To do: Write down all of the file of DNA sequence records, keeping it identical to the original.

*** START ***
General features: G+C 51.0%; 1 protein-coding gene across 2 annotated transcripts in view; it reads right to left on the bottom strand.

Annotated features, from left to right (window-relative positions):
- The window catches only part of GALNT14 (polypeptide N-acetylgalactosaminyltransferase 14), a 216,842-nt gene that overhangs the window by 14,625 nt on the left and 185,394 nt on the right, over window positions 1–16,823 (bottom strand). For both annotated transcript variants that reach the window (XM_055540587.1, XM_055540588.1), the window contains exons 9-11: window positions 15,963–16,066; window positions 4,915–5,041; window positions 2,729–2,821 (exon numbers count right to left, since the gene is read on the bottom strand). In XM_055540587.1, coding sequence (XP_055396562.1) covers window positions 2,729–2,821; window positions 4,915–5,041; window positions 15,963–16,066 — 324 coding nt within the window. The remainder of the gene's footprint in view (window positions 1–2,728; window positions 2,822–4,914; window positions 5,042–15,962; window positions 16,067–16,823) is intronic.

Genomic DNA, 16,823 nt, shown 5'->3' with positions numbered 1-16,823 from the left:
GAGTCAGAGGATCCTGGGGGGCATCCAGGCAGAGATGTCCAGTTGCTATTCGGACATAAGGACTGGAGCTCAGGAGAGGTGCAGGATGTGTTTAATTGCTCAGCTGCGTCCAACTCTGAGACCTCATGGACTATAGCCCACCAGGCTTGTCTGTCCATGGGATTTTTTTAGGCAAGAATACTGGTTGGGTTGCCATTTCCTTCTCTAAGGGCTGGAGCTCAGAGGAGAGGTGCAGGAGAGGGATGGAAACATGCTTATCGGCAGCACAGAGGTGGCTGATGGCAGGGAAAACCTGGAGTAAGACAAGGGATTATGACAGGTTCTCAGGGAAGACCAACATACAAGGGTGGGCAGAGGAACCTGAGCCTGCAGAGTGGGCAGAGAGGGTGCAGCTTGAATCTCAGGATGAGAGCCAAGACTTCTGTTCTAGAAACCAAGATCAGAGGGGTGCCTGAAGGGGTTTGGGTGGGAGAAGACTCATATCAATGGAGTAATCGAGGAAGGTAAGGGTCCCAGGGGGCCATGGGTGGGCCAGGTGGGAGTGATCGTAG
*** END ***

General features: G+C 51.0%; 1 protein-coding gene across 2 annotated transcripts in view; it reads right to left on the bottom strand.

Annotated features, from left to right (window-relative positions):
- The window catches only part of GALNT14 (polypeptide N-acetylgalactosaminyltransferase 14), a 216,842-nt gene that overhangs the window by 14,625 nt on the left and 185,394 nt on the right, over window positions 1–16,823 (bottom strand). For both annotated transcript variants that reach the window (XM_055540587.1, XM_055540588.1), the window contains exons 9-11: window positions 15,963–16,066; window positions 4,915–5,041; window positions 2,729–2,821 (exon numbers count right to left, since the gene is read on the bottom strand). In XM_055540587.1, coding sequence (XP_055396562.1) covers window positions 2,729–2,821; window positions 4,915–5,041; window positions 15,963–16,066 — 324 coding nt within the window. The remainder of the gene's footprint in view (window positions 1–2,728; window positions 2,822–4,914; window positions 5,042–15,962; window positions 16,067–16,823) is intronic.

Genomic DNA, 16,823 nt, shown 5'->3' with positions numbered 1-16,823 from the left:
GAGTCAGAGGATCCTGGGGGGCATCCAGGCAGAGATGTCCAGTTGCTATTCGGACATAAGGACTGGAGCTCAGGAGAGGTGCAGGATGTGTTTAATTGCTCAGCTGCGTCCAACTCTGAGACCTCATGGACTATAGCCCACCAGGCTTGTCTGTCCATGGGATTTTTTTAGGCAAGAATACTGGTTGGGTTGCCATTTCCTTCTCTAAGGGCTGGAGCTCAGAGGAGAGGTGCAGGAGAGGGATGGAAACATGCTTATCGGCAGCACAGAGGTGGCTGATGGCAGGGAAAACCTGGAGTAAGACAAGGGATTATGACAGGTTCTCAGGGAAGACCAACATACAAGGGTGGGCAGAGGAACCTGAGCCTGCAGAGTGGGCAGAGAGGGTGCAGCTTGAATCTCAGGATGAGAGCCAAGACTTCTGTTCTAGAAACCAAGATCAGAGGGGTGCCTGAAGGGGTTTGGGTGGGAGAAGACTCATATCAATGGAGTAATCGAGGAAGGTAAGGGTCCCAGGGGGCCATGGGTGGGCCAGGTGGGAGTGATCGTAG